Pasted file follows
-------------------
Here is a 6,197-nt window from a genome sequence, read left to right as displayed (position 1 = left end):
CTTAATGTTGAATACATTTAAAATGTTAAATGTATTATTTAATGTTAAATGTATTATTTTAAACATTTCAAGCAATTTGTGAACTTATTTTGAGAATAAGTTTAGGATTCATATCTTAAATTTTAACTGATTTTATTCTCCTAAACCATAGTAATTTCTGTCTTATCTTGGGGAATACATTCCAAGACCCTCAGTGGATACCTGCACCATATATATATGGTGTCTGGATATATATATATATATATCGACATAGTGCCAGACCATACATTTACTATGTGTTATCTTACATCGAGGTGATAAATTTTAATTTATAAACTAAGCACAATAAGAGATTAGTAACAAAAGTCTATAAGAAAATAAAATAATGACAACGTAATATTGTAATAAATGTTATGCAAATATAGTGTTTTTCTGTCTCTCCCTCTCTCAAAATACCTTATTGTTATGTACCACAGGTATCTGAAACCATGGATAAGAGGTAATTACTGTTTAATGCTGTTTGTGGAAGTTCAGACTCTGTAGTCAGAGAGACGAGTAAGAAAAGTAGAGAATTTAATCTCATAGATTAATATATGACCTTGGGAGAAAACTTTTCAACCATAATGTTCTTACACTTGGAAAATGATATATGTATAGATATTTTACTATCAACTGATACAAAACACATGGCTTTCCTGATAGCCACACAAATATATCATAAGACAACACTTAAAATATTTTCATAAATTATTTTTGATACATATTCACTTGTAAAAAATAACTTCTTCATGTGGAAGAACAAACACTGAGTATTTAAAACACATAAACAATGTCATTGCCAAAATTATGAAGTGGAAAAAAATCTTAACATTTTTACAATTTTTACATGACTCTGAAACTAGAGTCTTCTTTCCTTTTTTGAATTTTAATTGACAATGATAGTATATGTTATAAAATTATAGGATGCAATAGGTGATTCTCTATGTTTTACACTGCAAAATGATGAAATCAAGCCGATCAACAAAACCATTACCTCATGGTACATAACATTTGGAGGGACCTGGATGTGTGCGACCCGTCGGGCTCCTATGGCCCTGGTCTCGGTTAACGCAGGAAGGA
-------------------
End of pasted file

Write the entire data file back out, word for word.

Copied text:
Here is a 6,197-nt window from a genome sequence, read left to right as displayed (position 1 = left end):
CTTAATGTTGAATACATTTAAAATGTTAAATGTATTATTTAATGTTAAATGTATTATTTTAAACATTTCAAGCAATTTGTGAACTTATTTTGAGAATAAGTTTAGGATTCATATCTTAAATTTTAACTGATTTTATTCTCCTAAACCATAGTAATTTCTGTCTTATCTTGGGGAATACATTCCAAGACCCTCAGTGGATACCTGCACCATATATATATGGTGTCTGGATATATATATATATATATCGACATAGTGCCAGACCATACATTTACTATGTGTTATCTTACATCGAGGTGATAAATTTTAATTTATAAACTAAGCACAATAAGAGATTAGTAACAAAAGTCTATAAGAAAATAAAATAATGACAACGTAATATTGTAATAAATGTTATGCAAATATAGTGTTTTTCTGTCTCTCCCTCTCTCAAAATACCTTATTGTTATGTACCACAGGTATCTGAAACCATGGATAAGAGGTAATTACTGTTTAATGCTGTTTGTGGAAGTTCAGACTCTGTAGTCAGAGAGACGAGTAAGAAAAGTAGAGAATTTAATCTCATAGATTAATATATGACCTTGGGAGAAAACTTTTCAACCATAATGTTCTTACACTTGGAAAATGATATATGTATAGATATTTTACTATCAACTGATACAAAACACATGGCTTTCCTGATAGCCACACAAATATATCATAAGACAACACTTAAAATATTTTCATAAATTATTTTTGATACATATTCACTTGTAAAAAATAACTTCTTCATGTGGAAGAACAAACACTGAGTATTTAAAACACATAAACAATGTCATTGCCAAAATTATGAAGTGGAAAAAAATCTTAACATTTTTACAATTTTTACATGACTCTGAAACTAGAGTCTTCTTTCCTTTTTTGAATTTTAATTGACAATGATAGTATATGTTATAAAATTATAGGATGCAATAGGTGATTCTCTATGTTTTACACTGCAAAATGATGAAATCAAGCCGATCAACAAAACCATTACCTCATGGTACATAACATTTGGAGGGACCTGGATGTGTGCGACCCGTCGGGCTCCTATGGCCCTGGTCTCGGTTAACGCAGGAAGGA